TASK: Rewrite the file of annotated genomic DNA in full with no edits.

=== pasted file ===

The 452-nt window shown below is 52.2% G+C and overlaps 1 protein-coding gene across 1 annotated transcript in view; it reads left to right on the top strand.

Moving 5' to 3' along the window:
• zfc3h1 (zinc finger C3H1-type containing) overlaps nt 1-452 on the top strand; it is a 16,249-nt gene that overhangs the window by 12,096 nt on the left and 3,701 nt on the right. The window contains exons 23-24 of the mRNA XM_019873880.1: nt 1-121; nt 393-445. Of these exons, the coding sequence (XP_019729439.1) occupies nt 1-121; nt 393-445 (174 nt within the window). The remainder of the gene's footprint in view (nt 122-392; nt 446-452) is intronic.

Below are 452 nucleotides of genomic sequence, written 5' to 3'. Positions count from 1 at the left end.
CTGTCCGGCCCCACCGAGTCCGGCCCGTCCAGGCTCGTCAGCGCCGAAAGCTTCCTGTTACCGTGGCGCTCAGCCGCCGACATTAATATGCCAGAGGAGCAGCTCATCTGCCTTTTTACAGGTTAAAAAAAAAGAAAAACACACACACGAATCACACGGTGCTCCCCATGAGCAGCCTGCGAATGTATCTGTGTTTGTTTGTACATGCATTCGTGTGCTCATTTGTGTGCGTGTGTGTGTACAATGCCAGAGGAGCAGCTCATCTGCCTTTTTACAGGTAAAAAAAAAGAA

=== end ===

The 452-nt window shown below is 52.2% G+C and overlaps 1 protein-coding gene across 1 annotated transcript in view; it reads left to right on the top strand.

Moving 5' to 3' along the window:
• zfc3h1 (zinc finger C3H1-type containing) overlaps nt 1-452 on the top strand; it is a 16,249-nt gene that overhangs the window by 12,096 nt on the left and 3,701 nt on the right. The window contains exons 23-24 of the mRNA XM_019873880.1: nt 1-121; nt 393-445. Of these exons, the coding sequence (XP_019729439.1) occupies nt 1-121; nt 393-445 (174 nt within the window). The remainder of the gene's footprint in view (nt 122-392; nt 446-452) is intronic.

Below are 452 nucleotides of genomic sequence, written 5' to 3'. Positions count from 1 at the left end.
CTGTCCGGCCCCACCGAGTCCGGCCCGTCCAGGCTCGTCAGCGCCGAAAGCTTCCTGTTACCGTGGCGCTCAGCCGCCGACATTAATATGCCAGAGGAGCAGCTCATCTGCCTTTTTACAGGTTAAAAAAAAAGAAAAACACACACACGAATCACACGGTGCTCCCCATGAGCAGCCTGCGAATGTATCTGTGTTTGTTTGTACATGCATTCGTGTGCTCATTTGTGTGCGTGTGTGTGTACAATGCCAGAGGAGCAGCTCATCTGCCTTTTTACAGGTAAAAAAAAAGAA